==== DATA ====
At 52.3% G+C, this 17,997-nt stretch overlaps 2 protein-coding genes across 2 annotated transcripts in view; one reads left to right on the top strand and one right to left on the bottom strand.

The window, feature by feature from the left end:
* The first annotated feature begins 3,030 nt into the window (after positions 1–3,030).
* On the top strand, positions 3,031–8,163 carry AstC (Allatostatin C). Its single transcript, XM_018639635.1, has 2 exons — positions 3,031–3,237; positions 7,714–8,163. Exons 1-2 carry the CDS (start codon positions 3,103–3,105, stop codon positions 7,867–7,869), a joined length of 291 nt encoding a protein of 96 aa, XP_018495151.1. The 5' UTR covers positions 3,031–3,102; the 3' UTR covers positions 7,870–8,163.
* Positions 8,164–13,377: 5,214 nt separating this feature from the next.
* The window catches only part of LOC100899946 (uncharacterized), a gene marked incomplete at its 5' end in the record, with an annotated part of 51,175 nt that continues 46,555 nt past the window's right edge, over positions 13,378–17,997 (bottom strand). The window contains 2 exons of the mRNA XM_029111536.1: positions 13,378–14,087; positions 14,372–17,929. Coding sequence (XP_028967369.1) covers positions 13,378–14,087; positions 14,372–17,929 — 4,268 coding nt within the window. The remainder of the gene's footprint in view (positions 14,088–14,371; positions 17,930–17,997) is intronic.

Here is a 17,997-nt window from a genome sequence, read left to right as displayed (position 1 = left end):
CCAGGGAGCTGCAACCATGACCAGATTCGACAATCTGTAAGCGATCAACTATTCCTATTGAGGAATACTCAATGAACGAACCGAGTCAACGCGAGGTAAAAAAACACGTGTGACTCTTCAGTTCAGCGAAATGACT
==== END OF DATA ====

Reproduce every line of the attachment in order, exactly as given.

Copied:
At 52.3% G+C, this 17,997-nt stretch overlaps 2 protein-coding genes across 2 annotated transcripts in view; one reads left to right on the top strand and one right to left on the bottom strand.

The window, feature by feature from the left end:
* The first annotated feature begins 3,030 nt into the window (after positions 1–3,030).
* On the top strand, positions 3,031–8,163 carry AstC (Allatostatin C). Its single transcript, XM_018639635.1, has 2 exons — positions 3,031–3,237; positions 7,714–8,163. Exons 1-2 carry the CDS (start codon positions 3,103–3,105, stop codon positions 7,867–7,869), a joined length of 291 nt encoding a protein of 96 aa, XP_018495151.1. The 5' UTR covers positions 3,031–3,102; the 3' UTR covers positions 7,870–8,163.
* Positions 8,164–13,377: 5,214 nt separating this feature from the next.
* The window catches only part of LOC100899946 (uncharacterized), a gene marked incomplete at its 5' end in the record, with an annotated part of 51,175 nt that continues 46,555 nt past the window's right edge, over positions 13,378–17,997 (bottom strand). The window contains 2 exons of the mRNA XM_029111536.1: positions 13,378–14,087; positions 14,372–17,929. Coding sequence (XP_028967369.1) covers positions 13,378–14,087; positions 14,372–17,929 — 4,268 coding nt within the window. The remainder of the gene's footprint in view (positions 14,088–14,371; positions 17,930–17,997) is intronic.

Here is a 17,997-nt window from a genome sequence, read left to right as displayed (position 1 = left end):
CCAGGGAGCTGCAACCATGACCAGATTCGACAATCTGTAAGCGATCAACTATTCCTATTGAGGAATACTCAATGAACGAACCGAGTCAACGCGAGGTAAAAAAACACGTGTGACTCTTCAGTTCAGCGAAATGACT